Candidate for City Council - District 7
Visit Oakland, home of the famous Hegenberger Loop!
Marchon Tatmon describes himself as a certified domestic violence counselor, businessman, and public school advocate. He works with SF/ Marin County Food Bank and also is a financial advisor and insurance agent. He is in his last year of a doctorate in public administration.
A frequent flyer on the Oakland candidate circuit, Tatmon ran for mayor in 2018 (where he placed 4th out of 11) and for Alameda County Central Committee in March 2020 (where he received 14,559 votes, or just under 3% of votes cast). When he was in high school, Tatmon interned for outgoing Councilmember Larry Reid. He’s associated with People-Powered Progressives, a slate of community-based advocates working to make the Alameda County Central Committee more progressive. He is currently a Commissioner on the City of Oakland Budget Commission.
Tatmon, who has worked for Building Futures, an organization finding emergency housing for homeless people, says, “We need to keep Black people, the people who built the city, in the City.” You can hear more about his work in this interview from 2018, when he was running for Mayor.
His plan for addressing displacement:
While these all sound good, Tatmon is light on concrete proposals for how to achieve these outcomes. He also suggests that there may be policy solutions to stop gentrification, identifying the recent vacant parcel tax and proper valuation of public land that could be used for affordable housing as keys to solving the housing crisis.
Tatmon is particularly interested in developing what he dubbed the Hegenberger Tourist Zone, to create jobs and investment opportunities. He believes low-interest loans to people of color starting small businesses should be a part of the district’s development plan. He would create a “capped” sliding scale for taxes that will benefit every business (particularly small business); the more companies that come to Oakland, the lower the tax burden will be for businesses. (He supported the progressive business tax that the Council heard and then postponed this year.) He would influence businesses to relocate to Oakland by offering incentives and temporary tax breaks, especially tech companies and companies that hire Oaklanders first. He would eliminate barriers to employment for Oakland residents, especially formerly incarcerated and young people by supporting reentry programs, trades, STEM, and college assistance.
Marchon Tatmon’s stance on policing is confused and mostly punitive overall. It’s confusing because he says many of the right things. He says he would defund OPD and promote restorative justice in Oakland and the community as a whole, focusing on youth rehabilitation, learning, and community healing. In the end, we think his stance is punitive because he also says he would promote patrolling dumping hotspots more frequently and deploying more resources and officers to catch those involved. He would make calling the police for non-emergencies an infraction in which a fine will follow to decrease the drain on city resources. He seems to have done less research than other candidates on how the police work and how to solve the problems police violence creates.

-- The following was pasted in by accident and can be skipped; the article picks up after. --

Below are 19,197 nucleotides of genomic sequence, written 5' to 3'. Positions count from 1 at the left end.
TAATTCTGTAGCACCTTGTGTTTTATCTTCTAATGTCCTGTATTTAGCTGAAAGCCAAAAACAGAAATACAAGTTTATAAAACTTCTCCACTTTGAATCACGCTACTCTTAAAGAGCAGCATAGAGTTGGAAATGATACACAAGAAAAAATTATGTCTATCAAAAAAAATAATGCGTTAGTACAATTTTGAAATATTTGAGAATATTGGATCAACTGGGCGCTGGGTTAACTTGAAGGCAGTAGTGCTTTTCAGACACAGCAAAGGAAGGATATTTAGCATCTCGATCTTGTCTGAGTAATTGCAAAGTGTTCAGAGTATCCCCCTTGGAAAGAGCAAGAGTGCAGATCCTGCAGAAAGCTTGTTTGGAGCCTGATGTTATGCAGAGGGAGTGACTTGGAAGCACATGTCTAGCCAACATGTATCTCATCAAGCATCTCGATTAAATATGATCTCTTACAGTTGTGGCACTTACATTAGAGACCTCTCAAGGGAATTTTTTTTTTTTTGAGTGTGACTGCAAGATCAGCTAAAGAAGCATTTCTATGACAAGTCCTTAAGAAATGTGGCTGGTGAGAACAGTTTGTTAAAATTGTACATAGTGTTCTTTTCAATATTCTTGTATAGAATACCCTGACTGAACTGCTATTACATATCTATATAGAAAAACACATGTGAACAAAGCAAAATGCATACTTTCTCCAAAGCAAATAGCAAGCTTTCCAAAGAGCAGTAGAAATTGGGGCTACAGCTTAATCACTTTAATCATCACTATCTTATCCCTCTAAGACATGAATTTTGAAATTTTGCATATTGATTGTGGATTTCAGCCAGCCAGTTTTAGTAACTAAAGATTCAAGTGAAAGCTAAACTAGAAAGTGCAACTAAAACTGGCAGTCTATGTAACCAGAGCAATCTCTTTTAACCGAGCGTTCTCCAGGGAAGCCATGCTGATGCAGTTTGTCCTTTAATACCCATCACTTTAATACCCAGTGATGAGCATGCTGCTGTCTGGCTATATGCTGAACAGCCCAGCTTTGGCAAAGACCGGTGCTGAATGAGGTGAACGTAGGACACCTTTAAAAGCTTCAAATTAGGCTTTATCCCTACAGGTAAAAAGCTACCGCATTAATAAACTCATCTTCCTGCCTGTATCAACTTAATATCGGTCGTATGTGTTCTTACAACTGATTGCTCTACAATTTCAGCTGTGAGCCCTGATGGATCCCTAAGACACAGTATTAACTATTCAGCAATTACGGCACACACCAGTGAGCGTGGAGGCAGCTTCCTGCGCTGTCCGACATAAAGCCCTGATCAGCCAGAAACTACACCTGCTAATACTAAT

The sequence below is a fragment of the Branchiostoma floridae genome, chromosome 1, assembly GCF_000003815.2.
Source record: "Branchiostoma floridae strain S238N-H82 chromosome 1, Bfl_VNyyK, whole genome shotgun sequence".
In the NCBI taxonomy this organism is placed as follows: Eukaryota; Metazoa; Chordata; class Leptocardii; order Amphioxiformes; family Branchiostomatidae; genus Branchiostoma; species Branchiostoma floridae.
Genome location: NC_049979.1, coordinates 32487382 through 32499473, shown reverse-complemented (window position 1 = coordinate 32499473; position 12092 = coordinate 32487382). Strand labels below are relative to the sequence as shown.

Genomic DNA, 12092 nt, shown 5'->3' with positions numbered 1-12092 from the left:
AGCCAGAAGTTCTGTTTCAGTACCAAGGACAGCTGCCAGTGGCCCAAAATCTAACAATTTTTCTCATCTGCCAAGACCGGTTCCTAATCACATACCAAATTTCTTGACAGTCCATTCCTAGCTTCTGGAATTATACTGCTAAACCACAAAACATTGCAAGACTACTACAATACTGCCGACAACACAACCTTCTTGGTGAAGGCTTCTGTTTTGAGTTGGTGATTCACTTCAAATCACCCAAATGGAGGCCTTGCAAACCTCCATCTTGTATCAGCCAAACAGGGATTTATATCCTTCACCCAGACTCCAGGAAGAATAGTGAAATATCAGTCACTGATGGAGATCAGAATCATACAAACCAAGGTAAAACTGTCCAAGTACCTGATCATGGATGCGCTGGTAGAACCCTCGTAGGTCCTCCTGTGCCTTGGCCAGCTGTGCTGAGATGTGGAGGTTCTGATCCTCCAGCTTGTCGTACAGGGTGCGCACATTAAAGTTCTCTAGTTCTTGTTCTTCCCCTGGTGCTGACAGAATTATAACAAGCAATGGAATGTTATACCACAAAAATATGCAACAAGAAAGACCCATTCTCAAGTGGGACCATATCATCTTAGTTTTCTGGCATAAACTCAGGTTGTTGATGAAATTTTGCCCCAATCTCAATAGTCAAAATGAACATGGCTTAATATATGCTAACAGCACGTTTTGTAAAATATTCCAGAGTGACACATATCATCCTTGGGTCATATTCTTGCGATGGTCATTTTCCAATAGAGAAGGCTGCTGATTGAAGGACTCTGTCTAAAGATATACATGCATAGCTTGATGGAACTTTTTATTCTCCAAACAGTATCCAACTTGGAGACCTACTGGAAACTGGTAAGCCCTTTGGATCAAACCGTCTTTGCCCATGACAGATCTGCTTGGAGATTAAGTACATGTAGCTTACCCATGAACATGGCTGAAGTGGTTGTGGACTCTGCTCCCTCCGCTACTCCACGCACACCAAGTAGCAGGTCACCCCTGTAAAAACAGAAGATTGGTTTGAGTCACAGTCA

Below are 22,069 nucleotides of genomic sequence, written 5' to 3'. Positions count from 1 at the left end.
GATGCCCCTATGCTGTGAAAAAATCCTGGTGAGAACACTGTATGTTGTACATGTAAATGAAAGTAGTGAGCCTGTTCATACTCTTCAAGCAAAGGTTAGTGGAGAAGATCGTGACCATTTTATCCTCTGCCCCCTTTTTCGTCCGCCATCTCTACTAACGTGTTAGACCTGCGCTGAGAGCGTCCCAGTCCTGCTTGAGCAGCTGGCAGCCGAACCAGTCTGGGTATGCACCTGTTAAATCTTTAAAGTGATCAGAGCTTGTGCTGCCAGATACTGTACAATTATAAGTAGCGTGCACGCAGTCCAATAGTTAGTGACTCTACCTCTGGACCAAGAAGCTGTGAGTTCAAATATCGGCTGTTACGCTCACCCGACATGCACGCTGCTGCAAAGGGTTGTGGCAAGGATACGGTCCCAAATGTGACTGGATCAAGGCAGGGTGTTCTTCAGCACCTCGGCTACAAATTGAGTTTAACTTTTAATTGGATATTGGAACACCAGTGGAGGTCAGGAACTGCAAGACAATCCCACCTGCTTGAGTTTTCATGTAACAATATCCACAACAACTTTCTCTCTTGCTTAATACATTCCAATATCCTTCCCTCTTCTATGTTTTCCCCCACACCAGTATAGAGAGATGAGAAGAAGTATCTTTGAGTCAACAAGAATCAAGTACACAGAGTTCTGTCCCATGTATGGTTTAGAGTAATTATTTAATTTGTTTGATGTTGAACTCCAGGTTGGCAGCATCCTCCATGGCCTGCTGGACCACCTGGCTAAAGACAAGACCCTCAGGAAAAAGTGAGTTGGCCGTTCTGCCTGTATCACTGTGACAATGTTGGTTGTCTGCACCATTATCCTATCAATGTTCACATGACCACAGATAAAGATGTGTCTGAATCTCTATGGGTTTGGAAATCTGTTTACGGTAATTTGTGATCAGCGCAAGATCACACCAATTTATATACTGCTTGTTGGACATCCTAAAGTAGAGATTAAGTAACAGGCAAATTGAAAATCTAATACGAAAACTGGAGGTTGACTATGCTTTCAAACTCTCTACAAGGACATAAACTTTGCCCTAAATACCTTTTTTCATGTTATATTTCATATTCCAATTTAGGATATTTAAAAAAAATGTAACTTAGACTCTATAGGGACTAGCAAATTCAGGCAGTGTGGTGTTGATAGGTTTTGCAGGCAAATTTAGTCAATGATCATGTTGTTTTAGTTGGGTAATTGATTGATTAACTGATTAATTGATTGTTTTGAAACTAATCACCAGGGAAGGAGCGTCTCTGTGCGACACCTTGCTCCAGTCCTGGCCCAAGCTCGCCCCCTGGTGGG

Like the other candidates for D7 (with the exception of Jackson), Tatmon opposes moving the A’s stadium to Howard Terminal and thinks the A’s should develop the area around the Coliseum.
Main vibe: Reimagine Hegenberger. Tatmon has been running for office in Oakland for years now, but the policy we most associate with him is the proposed Hegenberger Tourism Zone. Which tbh is a great idea but not exactly the most important issue facing the city (or even District 7!). Regardless, it sounds fun!
Graphic design is my passion vibes: Marchon Tatmon’s official campaign website is a wild ride with a poorly cropped header and an autoplaying video that this Oakland resident found delightful but hard to navigate. It’s tough to read a lot of the text, but if you scroll to the bullet points at the bottom of this page, you can find most of his proposals.
Maybe into restorative justice vibes: Tatmon’s experience in politics and organizing comes through in his policy proposals, but not nearly enough! Take his stance on illegal dumping. We love how he’s the only candidate with a policy proposal to discourage illegal dumping (by decreasing the cost of legal dumping), but we don’t love how he also thinks sending officers to patrol dumping hotspots doesn’t contradict his reformative justice stance. Many of his policies seem a little confused or contradictory, and we’re not sure what kind of Councilmember he’d be if elected.
Ideas-person vibes: From young adulthood through today, Tatmon has been involved in Oakland politics, but we don’t feel like that experience is on display in his campaign. Despite serving on the City of Oakland Budget Commission, Tatmon’s discussions of the budget are pretty high-level. We’d love to see him go deeper into the weeds beyond just saying that the community should have more input!